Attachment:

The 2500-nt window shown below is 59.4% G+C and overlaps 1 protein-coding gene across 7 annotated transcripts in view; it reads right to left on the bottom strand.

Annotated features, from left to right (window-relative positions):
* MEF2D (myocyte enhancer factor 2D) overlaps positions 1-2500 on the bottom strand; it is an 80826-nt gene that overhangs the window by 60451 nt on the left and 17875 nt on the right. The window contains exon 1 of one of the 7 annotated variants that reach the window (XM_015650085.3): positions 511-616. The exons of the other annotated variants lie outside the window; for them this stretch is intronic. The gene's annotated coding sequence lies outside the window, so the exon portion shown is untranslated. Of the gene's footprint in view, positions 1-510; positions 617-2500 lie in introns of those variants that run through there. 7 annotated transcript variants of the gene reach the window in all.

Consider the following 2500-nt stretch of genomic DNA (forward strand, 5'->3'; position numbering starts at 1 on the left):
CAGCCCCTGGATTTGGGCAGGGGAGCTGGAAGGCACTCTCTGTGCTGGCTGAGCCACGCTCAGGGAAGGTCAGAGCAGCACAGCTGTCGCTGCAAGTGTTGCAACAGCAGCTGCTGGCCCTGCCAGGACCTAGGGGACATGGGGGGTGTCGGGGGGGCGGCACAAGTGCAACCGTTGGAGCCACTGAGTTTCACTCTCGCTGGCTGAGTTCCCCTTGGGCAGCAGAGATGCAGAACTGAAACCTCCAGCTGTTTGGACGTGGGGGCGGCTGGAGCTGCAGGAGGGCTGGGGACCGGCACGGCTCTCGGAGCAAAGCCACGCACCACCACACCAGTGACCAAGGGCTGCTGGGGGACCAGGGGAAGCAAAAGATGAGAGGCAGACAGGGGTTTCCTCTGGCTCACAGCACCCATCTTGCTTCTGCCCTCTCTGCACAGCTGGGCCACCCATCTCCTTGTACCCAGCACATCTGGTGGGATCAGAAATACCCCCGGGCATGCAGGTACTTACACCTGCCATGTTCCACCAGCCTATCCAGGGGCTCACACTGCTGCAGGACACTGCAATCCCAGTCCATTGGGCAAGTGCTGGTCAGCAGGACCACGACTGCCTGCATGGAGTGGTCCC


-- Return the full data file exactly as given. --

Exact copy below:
The 2500-nt window shown below is 59.4% G+C and overlaps 1 protein-coding gene across 7 annotated transcripts in view; it reads right to left on the bottom strand.

Annotated features, from left to right (window-relative positions):
* MEF2D (myocyte enhancer factor 2D) overlaps positions 1-2500 on the bottom strand; it is an 80826-nt gene that overhangs the window by 60451 nt on the left and 17875 nt on the right. The window contains exon 1 of one of the 7 annotated variants that reach the window (XM_015650085.3): positions 511-616. The exons of the other annotated variants lie outside the window; for them this stretch is intronic. The gene's annotated coding sequence lies outside the window, so the exon portion shown is untranslated. Of the gene's footprint in view, positions 1-510; positions 617-2500 lie in introns of those variants that run through there. 7 annotated transcript variants of the gene reach the window in all.

Consider the following 2500-nt stretch of genomic DNA (forward strand, 5'->3'; position numbering starts at 1 on the left):
CAGCCCCTGGATTTGGGCAGGGGAGCTGGAAGGCACTCTCTGTGCTGGCTGAGCCACGCTCAGGGAAGGTCAGAGCAGCACAGCTGTCGCTGCAAGTGTTGCAACAGCAGCTGCTGGCCCTGCCAGGACCTAGGGGACATGGGGGGTGTCGGGGGGGCGGCACAAGTGCAACCGTTGGAGCCACTGAGTTTCACTCTCGCTGGCTGAGTTCCCCTTGGGCAGCAGAGATGCAGAACTGAAACCTCCAGCTGTTTGGACGTGGGGGCGGCTGGAGCTGCAGGAGGGCTGGGGACCGGCACGGCTCTCGGAGCAAAGCCACGCACCACCACACCAGTGACCAAGGGCTGCTGGGGGACCAGGGGAAGCAAAAGATGAGAGGCAGACAGGGGTTTCCTCTGGCTCACAGCACCCATCTTGCTTCTGCCCTCTCTGCACAGCTGGGCCACCCATCTCCTTGTACCCAGCACATCTGGTGGGATCAGAAATACCCCCGGGCATGCAGGTACTTACACCTGCCATGTTCCACCAGCCTATCCAGGGGCTCACACTGCTGCAGGACACTGCAATCCCAGTCCATTGGGCAAGTGCTGGTCAGCAGGACCACGACTGCCTGCATGGAGTGGTCCC